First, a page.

28. July 2011 12:47
Trobalt (retigabine) has joined the options available to the NHS for the treatment of controlling seizures in adults who have epilepsy.
NICE has advised that the drug be used as an add-on treatment option if several other recommended medicines have been ineffective or produced unmanageable side effects.
Professor Carole Longson, Director of the Health Technology Evaluation Centre at NICE says the Institute is pleased to offer final guidance “so soon after retigabine’s regulatory approval”.
The GSK drug was licensed by the EMA back in March.
Epilepsy is a common neurological disorder characterised by recurring seizures, which affects between 260,000 and 416,000 people in England and Wales – more than half will experience partial onset seizures.
Sufferers of the condition usually need to take a combination of drugs to control their seizures. In the guidance, NICE recommends Trobalt as an add-on treatment for those who have not responded to the following: Tegretol (carbamazepine), Frisium (clobazam), Neurontin (gabapentin), Lamictal (lamotrigine), Keppra (levetiracetam), Trileptal (oxcarbazepine), Epilim (sodium valproate) and Topamax (topiramate).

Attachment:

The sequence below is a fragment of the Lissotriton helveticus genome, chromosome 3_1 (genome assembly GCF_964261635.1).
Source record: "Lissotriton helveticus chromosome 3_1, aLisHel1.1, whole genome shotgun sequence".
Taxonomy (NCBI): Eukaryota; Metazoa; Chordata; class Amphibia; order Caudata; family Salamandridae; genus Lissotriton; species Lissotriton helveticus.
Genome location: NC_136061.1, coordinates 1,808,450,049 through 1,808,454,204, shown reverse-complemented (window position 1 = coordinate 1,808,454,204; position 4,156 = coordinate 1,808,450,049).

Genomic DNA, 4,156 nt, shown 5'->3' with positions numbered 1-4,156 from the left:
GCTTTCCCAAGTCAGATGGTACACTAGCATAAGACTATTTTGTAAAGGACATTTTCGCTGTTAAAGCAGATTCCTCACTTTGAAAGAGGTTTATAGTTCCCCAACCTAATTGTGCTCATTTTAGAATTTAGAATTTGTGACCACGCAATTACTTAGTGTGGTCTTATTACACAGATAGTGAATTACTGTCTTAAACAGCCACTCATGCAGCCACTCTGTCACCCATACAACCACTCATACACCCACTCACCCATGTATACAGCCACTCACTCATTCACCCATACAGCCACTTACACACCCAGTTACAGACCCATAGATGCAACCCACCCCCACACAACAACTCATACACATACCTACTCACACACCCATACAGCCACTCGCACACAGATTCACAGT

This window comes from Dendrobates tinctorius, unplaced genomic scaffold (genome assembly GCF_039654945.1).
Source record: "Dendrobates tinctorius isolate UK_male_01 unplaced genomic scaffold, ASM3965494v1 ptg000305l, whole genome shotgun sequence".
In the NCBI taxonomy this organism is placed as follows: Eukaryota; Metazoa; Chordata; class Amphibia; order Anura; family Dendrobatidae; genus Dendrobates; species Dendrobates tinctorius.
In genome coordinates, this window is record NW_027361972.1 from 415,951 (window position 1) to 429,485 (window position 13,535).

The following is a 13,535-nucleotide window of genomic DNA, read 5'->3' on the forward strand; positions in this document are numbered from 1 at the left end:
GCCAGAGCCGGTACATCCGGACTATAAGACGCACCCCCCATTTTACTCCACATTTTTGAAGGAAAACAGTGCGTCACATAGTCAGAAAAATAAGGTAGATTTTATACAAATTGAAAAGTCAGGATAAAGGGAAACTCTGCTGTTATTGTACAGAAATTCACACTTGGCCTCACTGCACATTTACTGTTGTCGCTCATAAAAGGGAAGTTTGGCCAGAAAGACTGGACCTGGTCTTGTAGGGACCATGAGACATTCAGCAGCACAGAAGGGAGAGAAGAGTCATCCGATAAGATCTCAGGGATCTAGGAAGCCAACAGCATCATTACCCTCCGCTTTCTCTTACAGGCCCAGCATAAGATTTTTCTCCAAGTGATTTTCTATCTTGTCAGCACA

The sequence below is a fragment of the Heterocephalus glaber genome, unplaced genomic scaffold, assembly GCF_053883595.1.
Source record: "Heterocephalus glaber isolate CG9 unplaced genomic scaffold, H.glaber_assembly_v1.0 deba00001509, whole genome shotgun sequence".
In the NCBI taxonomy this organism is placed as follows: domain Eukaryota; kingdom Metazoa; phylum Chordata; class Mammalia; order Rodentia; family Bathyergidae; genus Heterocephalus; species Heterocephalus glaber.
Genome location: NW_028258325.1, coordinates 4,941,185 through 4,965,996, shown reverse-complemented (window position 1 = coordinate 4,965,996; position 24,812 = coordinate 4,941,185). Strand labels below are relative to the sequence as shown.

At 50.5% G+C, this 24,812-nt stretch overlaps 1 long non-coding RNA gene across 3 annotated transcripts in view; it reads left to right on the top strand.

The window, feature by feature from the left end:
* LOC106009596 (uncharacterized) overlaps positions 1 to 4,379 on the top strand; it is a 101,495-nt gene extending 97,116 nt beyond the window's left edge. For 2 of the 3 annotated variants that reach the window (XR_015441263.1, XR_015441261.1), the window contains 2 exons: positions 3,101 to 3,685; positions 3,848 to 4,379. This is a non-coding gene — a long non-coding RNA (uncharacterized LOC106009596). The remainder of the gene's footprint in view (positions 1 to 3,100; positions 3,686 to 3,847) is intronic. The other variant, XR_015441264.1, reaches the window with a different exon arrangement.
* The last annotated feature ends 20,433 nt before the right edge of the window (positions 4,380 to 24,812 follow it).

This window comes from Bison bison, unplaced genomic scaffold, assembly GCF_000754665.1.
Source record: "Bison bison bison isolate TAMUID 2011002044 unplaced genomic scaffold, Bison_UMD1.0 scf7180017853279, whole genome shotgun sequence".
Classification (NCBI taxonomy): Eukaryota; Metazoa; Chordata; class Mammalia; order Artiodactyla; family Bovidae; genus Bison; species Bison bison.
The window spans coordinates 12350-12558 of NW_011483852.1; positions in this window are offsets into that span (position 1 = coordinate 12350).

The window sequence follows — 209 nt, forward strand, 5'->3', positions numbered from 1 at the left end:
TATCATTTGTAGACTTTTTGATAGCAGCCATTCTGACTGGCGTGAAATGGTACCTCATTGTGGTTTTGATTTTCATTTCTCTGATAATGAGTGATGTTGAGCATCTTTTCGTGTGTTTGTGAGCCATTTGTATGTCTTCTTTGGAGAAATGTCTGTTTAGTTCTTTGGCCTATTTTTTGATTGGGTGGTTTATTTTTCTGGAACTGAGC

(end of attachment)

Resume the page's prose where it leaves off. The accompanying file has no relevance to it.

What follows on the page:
“Seizures can be extremely debilitating as they can interfere with a person’s social life, employment and other daily activities,” said Professor Longson.
“While there are a number of effective anti-epileptic drugs already widely available on the NHS, people can have different responses to them. It’s therefore very important for doctors to have a broad range of options so that they can find the right combination for their patients.”